Are UK expats protected from Brexit effects by an EU directive

Published:  28 Mar at 6 PM
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Tagged: USA, UK, Citizenship, Euro, England
In a surprising article published on the eve of Therese May’s invoking of Article 50, its author states her insistence of using EU expats in the UK as bargaining chips for UK expats in Europe is invalidated by an existing EU law.

The article’s author claims he published an open letter to the British PM at the beginning of this month, to which he has not as yet received a reply. A personal email attempting to alert Brexiteers to the law was sent to Brexit Secretary David Davis and has also been ignored, but members of the Commons Brexit committee at least showed some interest and fired back several pertinent questions requesting clarification. However, when the author of the article offered to give evidence to the committee, a deafening silence resulted.

The facts, as seen by the writer, are as follows and are based on the EU Directive 2003/109/EC, which grants permanent residence rights to the majority of non-EU citizens who’ve been resident in an EU member state for more than five years. The majority of UK expats living in Europe for more than five years have that right as EU citizens under another EU directive, 2004/38/EC. Consequently, once they are no longer EU citizens due to Brexit, they should surely enjoy the same rights as do non-EU citizens under the EU Directive 2003/109/EC.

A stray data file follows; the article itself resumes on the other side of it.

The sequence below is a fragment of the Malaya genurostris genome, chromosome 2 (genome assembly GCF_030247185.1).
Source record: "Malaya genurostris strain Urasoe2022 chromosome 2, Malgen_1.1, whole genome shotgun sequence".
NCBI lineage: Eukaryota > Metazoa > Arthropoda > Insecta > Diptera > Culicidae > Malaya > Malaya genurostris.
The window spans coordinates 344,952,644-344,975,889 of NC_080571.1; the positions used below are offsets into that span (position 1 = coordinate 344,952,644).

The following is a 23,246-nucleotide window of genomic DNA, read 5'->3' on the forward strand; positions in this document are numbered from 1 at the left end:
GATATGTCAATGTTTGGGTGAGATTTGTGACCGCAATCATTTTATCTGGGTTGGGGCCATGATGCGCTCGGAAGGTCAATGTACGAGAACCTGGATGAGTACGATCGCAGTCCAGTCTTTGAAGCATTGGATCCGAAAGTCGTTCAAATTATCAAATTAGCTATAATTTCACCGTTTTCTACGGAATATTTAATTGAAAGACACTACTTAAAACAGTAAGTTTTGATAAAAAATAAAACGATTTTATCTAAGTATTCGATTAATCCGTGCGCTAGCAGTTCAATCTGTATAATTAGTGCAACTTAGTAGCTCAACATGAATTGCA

It is, according to the writer, inconceivable that UK expats would be prevented from carrying over their rights as former EU citizens to a situation in which they are no longer EU citizens. This specific situation has no precedents as no country has as yet left the EU in the manner proscribed by the triggering of Article 50. If necessary, the argument could easily be clarified via the European Court of Justice, especially as the rights of UK citizens in EU member states is an EU-wide problem and should not have to be negotiated singly with each UK expat host country.

Another interesting point made in the article is that nationals of 88 world countries, including Russia, are accorded via various agreements the same rights as EU citizens whilst they are working in the EU. What, it asks, are the reasons why the UK cannot become the 89th country with such an agreement? The possibility of this has, apparently, never been brought forward for discussion, with agreements of this type being the province of the EU itself rather than its individual member states.

The article raises the question of why the British PM is not aware of these facts or, if she is aware, is ignoring them as she’s committed to the controversial usage of expats’ lives as a bargaining chip during the Brexit negotiations.
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